Results 1 to 4 of 4

Thread: [SOLVED] differentiation integration with respect to a vector

  1. #1
    Member
    Joined
    Jun 2008
    From
    Plymouth
    Posts
    125
    Thanks
    5

    [SOLVED] differentiation integration with respect to a vector

    Let r=xi+yj+zk be a displacement vector. We have:

    $\displaystyle df=r.\nabla f$

    Where f is a scalar field

    What if f is a vector field. Does that mean that:
    $\displaystyle df=r.\nabla f$

    What about integration of scalar/vector fields with respect to vectors. I am interested in how you solve these:

    $\displaystyle \int f \, dr$ Where f is a scalar field and

    $\displaystyle \int g \, dr$ Where g is a vector field.

    Any input is appreciated.
    Follow Math Help Forum on Facebook and Google+

  2. #2
    Super Member
    Joined
    Dec 2008
    From
    Scotland
    Posts
    901
    Quote Originally Posted by fobos3 View Post
    Let r=xi+yj+zk be a displacement vector. We have:

    $\displaystyle df=r.\nabla f$

    Where f is a scalar field

    What if f is a vector field. Does that mean that:
    $\displaystyle df=r.\nabla f$

    What about integration of scalar/vector fields with respect to vectors. I am interested in how you solve these:

    $\displaystyle \int f \, dr$ Where f is a scalar field and

    $\displaystyle \int g \, dr$ Where g is a vector field.

    Any input is appreciated.
    $\displaystyle \nabla f $ is the gradient of scalar field f. A vector does not have a gradient in this sense. A vector can have curl and divergence, but not gradient. The gradient of a scalar field is a vector field.

    Nabla, is defined as : $\displaystyle \nabla = (\frac{d}{dx},\frac{d}{dy},\frac{d}{dz}) $

    If you have a vector $\displaystyle \vec{f}=(F_x,F_y,F_z)$, then you can have only two multiplicative operations with this vector and the nabla vector. Those are the dot product ($\displaystyle \nabla . \vec{f} $)and the cross product ($\displaystyle \nabla \times \vec{f} $). And these represent divergence and curl respectively. It does not make sense to have scalar multiplcation between two vectors, which is what you are proposing with $\displaystyle \nabla \vec{f}$.

    You may have scalar multiplication between two scalars, and scalar multiplcation between a scalar and a vector (a lá, $\displaystyle \vec{grad}(f)$, but you may not have scalar multiplication between two vectors.
    Follow Math Help Forum on Facebook and Google+

  3. #3
    Member
    Joined
    Jun 2008
    From
    Plymouth
    Posts
    125
    Thanks
    5
    Quote Originally Posted by Mush View Post
    $\displaystyle \nabla f $ is the gradient of scalar field f. A vector does not have a gradient in this sense. A vector can have curl and divergence, but not gradient. The gradient of a scalar field is a vector field.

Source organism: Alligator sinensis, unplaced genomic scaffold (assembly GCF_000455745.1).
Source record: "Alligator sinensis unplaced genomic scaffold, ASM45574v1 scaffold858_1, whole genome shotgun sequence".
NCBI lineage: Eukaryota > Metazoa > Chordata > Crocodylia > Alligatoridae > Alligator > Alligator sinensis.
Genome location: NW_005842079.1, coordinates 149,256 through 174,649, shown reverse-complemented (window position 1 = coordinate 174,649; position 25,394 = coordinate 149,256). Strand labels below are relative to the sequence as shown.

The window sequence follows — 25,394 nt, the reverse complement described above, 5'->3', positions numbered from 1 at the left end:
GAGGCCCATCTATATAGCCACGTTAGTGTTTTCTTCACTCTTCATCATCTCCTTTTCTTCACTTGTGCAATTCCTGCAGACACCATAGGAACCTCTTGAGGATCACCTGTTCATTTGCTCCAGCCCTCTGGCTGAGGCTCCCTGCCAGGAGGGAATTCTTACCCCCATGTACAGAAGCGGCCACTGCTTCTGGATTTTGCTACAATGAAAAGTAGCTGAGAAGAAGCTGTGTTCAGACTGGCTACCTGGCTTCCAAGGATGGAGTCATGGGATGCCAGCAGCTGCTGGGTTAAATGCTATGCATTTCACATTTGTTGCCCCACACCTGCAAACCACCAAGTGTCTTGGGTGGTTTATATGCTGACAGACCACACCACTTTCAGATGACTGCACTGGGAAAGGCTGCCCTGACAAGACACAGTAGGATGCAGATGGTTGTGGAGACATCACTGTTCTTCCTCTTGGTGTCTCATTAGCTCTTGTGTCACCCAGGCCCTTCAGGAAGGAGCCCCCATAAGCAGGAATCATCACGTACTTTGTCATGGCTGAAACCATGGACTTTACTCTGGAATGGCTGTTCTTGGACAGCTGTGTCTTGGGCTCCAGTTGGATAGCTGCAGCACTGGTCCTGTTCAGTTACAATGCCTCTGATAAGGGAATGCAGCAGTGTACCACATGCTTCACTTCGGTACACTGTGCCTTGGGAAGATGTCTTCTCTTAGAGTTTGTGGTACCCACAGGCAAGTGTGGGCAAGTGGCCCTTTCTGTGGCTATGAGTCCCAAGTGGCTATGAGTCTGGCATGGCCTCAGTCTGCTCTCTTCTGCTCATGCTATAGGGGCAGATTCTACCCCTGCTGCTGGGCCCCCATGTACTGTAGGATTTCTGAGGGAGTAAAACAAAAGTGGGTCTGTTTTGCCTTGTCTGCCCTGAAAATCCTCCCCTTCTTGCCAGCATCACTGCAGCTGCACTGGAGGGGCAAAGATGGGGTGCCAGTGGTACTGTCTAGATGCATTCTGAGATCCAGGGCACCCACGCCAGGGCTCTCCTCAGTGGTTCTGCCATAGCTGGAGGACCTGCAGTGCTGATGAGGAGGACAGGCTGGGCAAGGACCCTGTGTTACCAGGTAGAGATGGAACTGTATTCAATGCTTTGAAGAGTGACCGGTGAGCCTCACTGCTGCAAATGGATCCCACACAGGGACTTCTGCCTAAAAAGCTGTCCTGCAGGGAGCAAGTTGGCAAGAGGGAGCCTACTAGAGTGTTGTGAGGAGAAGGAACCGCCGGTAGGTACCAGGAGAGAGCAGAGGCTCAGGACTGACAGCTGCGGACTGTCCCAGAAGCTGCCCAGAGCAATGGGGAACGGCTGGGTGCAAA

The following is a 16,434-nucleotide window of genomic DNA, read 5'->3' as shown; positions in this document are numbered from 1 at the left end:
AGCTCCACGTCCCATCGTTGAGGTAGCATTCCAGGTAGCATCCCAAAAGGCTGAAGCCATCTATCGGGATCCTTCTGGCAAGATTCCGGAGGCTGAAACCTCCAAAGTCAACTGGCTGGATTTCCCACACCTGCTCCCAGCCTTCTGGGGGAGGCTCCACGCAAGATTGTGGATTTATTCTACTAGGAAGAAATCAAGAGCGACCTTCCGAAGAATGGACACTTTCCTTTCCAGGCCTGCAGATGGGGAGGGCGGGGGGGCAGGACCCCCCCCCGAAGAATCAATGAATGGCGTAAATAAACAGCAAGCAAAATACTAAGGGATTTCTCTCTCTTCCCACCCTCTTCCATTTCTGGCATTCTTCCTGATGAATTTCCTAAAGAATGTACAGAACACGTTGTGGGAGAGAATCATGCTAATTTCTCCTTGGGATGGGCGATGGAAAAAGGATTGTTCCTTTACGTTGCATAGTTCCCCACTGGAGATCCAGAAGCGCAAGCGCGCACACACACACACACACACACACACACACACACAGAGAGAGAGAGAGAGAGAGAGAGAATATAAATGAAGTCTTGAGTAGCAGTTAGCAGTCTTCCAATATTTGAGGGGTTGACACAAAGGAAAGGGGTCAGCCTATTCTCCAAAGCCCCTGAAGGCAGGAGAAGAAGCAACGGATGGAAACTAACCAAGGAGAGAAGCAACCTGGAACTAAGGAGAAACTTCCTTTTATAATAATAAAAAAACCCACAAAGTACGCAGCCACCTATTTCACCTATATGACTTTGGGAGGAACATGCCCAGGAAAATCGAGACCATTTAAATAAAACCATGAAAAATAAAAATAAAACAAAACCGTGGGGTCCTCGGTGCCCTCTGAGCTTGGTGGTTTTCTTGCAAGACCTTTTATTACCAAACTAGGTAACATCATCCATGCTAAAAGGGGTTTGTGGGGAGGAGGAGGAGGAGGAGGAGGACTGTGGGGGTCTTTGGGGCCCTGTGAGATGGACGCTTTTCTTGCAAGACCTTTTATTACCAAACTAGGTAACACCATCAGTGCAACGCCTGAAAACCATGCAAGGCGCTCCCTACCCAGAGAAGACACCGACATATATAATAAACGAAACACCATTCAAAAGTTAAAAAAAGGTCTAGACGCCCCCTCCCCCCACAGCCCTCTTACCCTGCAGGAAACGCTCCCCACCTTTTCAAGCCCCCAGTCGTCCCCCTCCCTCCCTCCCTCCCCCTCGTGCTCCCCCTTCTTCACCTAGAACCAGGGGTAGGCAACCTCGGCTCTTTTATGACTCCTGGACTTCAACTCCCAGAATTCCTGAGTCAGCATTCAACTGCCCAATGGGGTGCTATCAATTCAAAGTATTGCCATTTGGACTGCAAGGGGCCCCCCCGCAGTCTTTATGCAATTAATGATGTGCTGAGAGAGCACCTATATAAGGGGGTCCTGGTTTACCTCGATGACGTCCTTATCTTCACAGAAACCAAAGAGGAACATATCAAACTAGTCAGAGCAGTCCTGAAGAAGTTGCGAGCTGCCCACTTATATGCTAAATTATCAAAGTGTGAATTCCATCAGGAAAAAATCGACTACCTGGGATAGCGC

Nabla, is defined as : $\displaystyle \nabla = (\frac{d}{dx},\frac{d}{dy},\frac{d}{dz}) $

    If you have a vector $\displaystyle \vec{f}=(F_x,F_y,F_z)$, then you can have only two multiplicative operations with this vector and the nabla vector. Those are the dot product ($\displaystyle \nabla . \vec{f} $)and the cross product ($\displaystyle \nabla \times \vec{f} $). And these represent divergence and curl respectively. It does not make sense to have scalar multiplcation between two vectors, which is what you are proposing with $\displaystyle \nabla \vec{f}$.

    You may have scalar multiplication between two scalars, and scalar multiplcation between a scalar and a vector (a lá, $\displaystyle \vec{grad}(f)$, but you may not have scalar multiplication between two vectors.
    Huh? The gradient of a vector field is a second order tensor.

    v=$\displaystyle v_1e_1+v_2e_2+v_3e_3$

    Then $\displaystyle \nabla v=\sum _{i=1}^3 \sum _{j=1}^3 \frac{\partial v_j}{\partial x_i}e_ie_j$

    Where $\displaystyle e_1,e_2,e_3$ are vectors.

    Check this out.
    Follow Math Help Forum on Facebook and Google+

  4. #4
    Member
    Joined
    Jun 2008
    From
    Plymouth
    Posts
    125
    Thanks
    5
    Anyone? Come on guys I'm really stuck here.
    Follow Math Help Forum on Facebook and Google+

Similar Math Help Forum Discussions

  1. Differentiate with respect to vector
    Posted in the Calculus Forum
    Replies: 1
    Last Post: Nov 10th 2010, 08:09 PM
  2. Replies: 3
    Last Post: Sep 18th 2010, 02:31 PM
  3. [SOLVED] Differentiation / Integration
    Posted in the Calculus Forum
    Replies: 3
    Last Post: Dec 13th 2009, 07:14 PM
  4. Vector Angle with respect to y axix
    Posted in the Calculus Forum
    Replies: 4
    Last Post: Sep 20th 2009, 02:07 AM
  5. Differentiation of 2^n with respect to n
    Posted in the Calculus Forum
    Replies: 2
    Last Post: Jan 11th 2009, 04:38 AM

Search Tags


/mathhelpforum @mathhelpforum